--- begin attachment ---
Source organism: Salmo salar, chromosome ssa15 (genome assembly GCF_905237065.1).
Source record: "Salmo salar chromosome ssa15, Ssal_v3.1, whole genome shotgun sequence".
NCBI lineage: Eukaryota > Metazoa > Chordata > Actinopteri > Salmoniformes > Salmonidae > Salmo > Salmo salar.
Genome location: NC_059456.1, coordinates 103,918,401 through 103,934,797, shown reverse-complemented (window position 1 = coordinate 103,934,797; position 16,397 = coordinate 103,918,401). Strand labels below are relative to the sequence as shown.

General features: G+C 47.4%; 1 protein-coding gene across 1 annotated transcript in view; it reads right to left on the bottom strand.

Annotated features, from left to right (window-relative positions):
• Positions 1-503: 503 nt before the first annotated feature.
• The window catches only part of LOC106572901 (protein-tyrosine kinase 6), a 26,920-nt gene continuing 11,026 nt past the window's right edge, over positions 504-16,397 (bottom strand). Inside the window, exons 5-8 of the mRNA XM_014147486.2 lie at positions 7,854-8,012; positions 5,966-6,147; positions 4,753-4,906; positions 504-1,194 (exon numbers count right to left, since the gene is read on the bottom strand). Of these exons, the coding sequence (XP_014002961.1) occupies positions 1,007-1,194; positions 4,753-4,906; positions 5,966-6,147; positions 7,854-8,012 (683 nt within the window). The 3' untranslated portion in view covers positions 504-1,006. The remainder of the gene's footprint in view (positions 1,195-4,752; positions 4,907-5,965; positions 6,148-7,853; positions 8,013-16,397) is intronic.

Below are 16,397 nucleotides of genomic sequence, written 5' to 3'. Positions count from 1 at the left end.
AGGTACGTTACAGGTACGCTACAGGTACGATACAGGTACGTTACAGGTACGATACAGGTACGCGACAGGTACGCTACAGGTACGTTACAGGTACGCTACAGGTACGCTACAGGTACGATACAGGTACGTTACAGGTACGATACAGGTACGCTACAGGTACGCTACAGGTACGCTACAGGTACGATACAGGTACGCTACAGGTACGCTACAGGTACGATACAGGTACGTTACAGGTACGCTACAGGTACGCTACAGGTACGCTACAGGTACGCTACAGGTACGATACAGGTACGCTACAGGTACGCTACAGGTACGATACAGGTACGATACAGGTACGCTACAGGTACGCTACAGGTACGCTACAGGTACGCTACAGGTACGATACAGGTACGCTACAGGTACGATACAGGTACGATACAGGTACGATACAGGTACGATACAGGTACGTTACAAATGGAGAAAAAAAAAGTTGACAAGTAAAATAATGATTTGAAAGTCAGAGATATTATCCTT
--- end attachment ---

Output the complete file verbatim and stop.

Source organism: Salmo salar, chromosome ssa15 (genome assembly GCF_905237065.1).
Source record: "Salmo salar chromosome ssa15, Ssal_v3.1, whole genome shotgun sequence".
NCBI lineage: Eukaryota > Metazoa > Chordata > Actinopteri > Salmoniformes > Salmonidae > Salmo > Salmo salar.
Genome location: NC_059456.1, coordinates 103,918,401 through 103,934,797, shown reverse-complemented (window position 1 = coordinate 103,934,797; position 16,397 = coordinate 103,918,401). Strand labels below are relative to the sequence as shown.

General features: G+C 47.4%; 1 protein-coding gene across 1 annotated transcript in view; it reads right to left on the bottom strand.

Annotated features, from left to right (window-relative positions):
• Positions 1-503: 503 nt before the first annotated feature.
• The window catches only part of LOC106572901 (protein-tyrosine kinase 6), a 26,920-nt gene continuing 11,026 nt past the window's right edge, over positions 504-16,397 (bottom strand). Inside the window, exons 5-8 of the mRNA XM_014147486.2 lie at positions 7,854-8,012; positions 5,966-6,147; positions 4,753-4,906; positions 504-1,194 (exon numbers count right to left, since the gene is read on the bottom strand). Of these exons, the coding sequence (XP_014002961.1) occupies positions 1,007-1,194; positions 4,753-4,906; positions 5,966-6,147; positions 7,854-8,012 (683 nt within the window). The 3' untranslated portion in view covers positions 504-1,006. The remainder of the gene's footprint in view (positions 1,195-4,752; positions 4,907-5,965; positions 6,148-7,853; positions 8,013-16,397) is intronic.

Below are 16,397 nucleotides of genomic sequence, written 5' to 3'. Positions count from 1 at the left end.
AGGTACGTTACAGGTACGCTACAGGTACGATACAGGTACGTTACAGGTACGATACAGGTACGCGACAGGTACGCTACAGGTACGTTACAGGTACGCTACAGGTACGCTACAGGTACGATACAGGTACGTTACAGGTACGATACAGGTACGCTACAGGTACGCTACAGGTACGCTACAGGTACGATACAGGTACGCTACAGGTACGCTACAGGTACGATACAGGTACGTTACAGGTACGCTACAGGTACGCTACAGGTACGCTACAGGTACGCTACAGGTACGATACAGGTACGCTACAGGTACGCTACAGGTACGATACAGGTACGATACAGGTACGCTACAGGTACGCTACAGGTACGCTACAGGTACGCTACAGGTACGATACAGGTACGCTACAGGTACGATACAGGTACGATACAGGTACGATACAGGTACGATACAGGTACGTTACAAATGGAGAAAAAAAAAGTTGACAAGTAAAATAATGATTTGAAAGTCAGAGATATTATCCTT